1. If the battery cable connects directly to the starter motor there should be no more than a 0.2 volt drop measured
    • Starter Solenoid
  6. Disable the fuel system by removing the fuel pump fuse or the fuel pump relay.
  7. Verify that the vehicle will not start.
  8. Connect the positive lead of the voltmeter to the case starter B+ terminal.
  9. Connect the negative lead of the voltmeter to the lug (the starter M terminal) that connects the starter solenoid to the starter motor.
  10. Turn the ignition key to the START position and note the voltage displayed on the voltmeter.
    • Ideally, there should be no more than 0.2 volt drop across the starter solenoid displayed on the voltmeter.
In general, there should be no more than a 1.0 volt drop throughout the entire starter motor feed and ground circuit. Any voltage drops measured in either the feed or ground circuits after connections have been cleaned will require replacement of the affected battery cable. Typically, any voltage drops measured in the solenoid are repaired by replacing the starter motor.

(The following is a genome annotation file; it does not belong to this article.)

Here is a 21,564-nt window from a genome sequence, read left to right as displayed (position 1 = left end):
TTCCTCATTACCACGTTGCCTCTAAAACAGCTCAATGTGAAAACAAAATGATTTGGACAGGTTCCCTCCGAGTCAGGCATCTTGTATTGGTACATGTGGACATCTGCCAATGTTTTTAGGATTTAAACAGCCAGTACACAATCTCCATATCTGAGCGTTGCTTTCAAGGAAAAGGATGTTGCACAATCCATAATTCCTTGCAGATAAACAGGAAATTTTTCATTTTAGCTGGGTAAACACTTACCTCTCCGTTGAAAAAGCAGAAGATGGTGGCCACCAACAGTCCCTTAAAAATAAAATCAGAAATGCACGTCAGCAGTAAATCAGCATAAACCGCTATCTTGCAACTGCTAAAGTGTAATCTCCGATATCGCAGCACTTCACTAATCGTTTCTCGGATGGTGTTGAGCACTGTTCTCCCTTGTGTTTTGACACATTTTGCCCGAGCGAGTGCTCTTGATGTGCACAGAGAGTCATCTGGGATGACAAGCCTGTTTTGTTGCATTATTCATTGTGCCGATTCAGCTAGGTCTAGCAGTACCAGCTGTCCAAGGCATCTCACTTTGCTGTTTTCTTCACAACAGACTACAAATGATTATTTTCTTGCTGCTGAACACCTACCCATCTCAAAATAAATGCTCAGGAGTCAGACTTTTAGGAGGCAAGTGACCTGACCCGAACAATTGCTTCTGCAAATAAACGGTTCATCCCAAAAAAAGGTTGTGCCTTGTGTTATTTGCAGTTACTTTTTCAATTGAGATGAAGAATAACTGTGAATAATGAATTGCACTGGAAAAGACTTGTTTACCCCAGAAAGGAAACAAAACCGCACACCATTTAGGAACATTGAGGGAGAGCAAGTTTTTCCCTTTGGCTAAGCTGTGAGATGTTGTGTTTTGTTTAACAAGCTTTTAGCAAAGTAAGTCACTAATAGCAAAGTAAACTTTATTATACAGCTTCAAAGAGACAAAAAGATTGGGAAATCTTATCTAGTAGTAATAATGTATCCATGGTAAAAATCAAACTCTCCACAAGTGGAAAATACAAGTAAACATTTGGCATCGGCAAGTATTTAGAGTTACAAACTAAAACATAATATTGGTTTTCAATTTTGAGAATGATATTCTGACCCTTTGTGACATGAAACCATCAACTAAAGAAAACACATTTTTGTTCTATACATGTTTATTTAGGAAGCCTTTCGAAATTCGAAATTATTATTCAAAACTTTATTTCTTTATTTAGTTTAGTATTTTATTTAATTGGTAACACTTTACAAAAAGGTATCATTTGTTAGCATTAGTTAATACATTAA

---
Starter Relay Removal & Installation Engine Compartment Relay Box kia-02-00-8057.gif
Starter printpage_icon.gif


Removal & Installation

  1. Before servicing the vehicle, refer to the precautions at the beginning of this section.
  2. Record the radio anti theft code data.
  3. Remove or disconnect the following:

    Negative battery cable On 2002-05 vehicles, shift cable Starter motor electrical connectors On 2002-05 vehicles, starter heat shield Starter motor

    0996b43f802319bc.jpg enlarge_icon.gifenlarge_tooltip.gif

    Fig. Starter motor mounting-3.5L Engine


To install:
  1. Install or connect the following:

    Starter motor. Tighten the bolts to 20-24 ft. lbs. (27-33 Nm). On 2002-05 vehicles, starter heat shield Starter motor electrical connectors. Tighten the battery terminal nut to 106-141 inch lbs. (12-16 Nm). On 2002-05 vehicles, shift cable Negative battery cable Reprogram the radio anti theft codes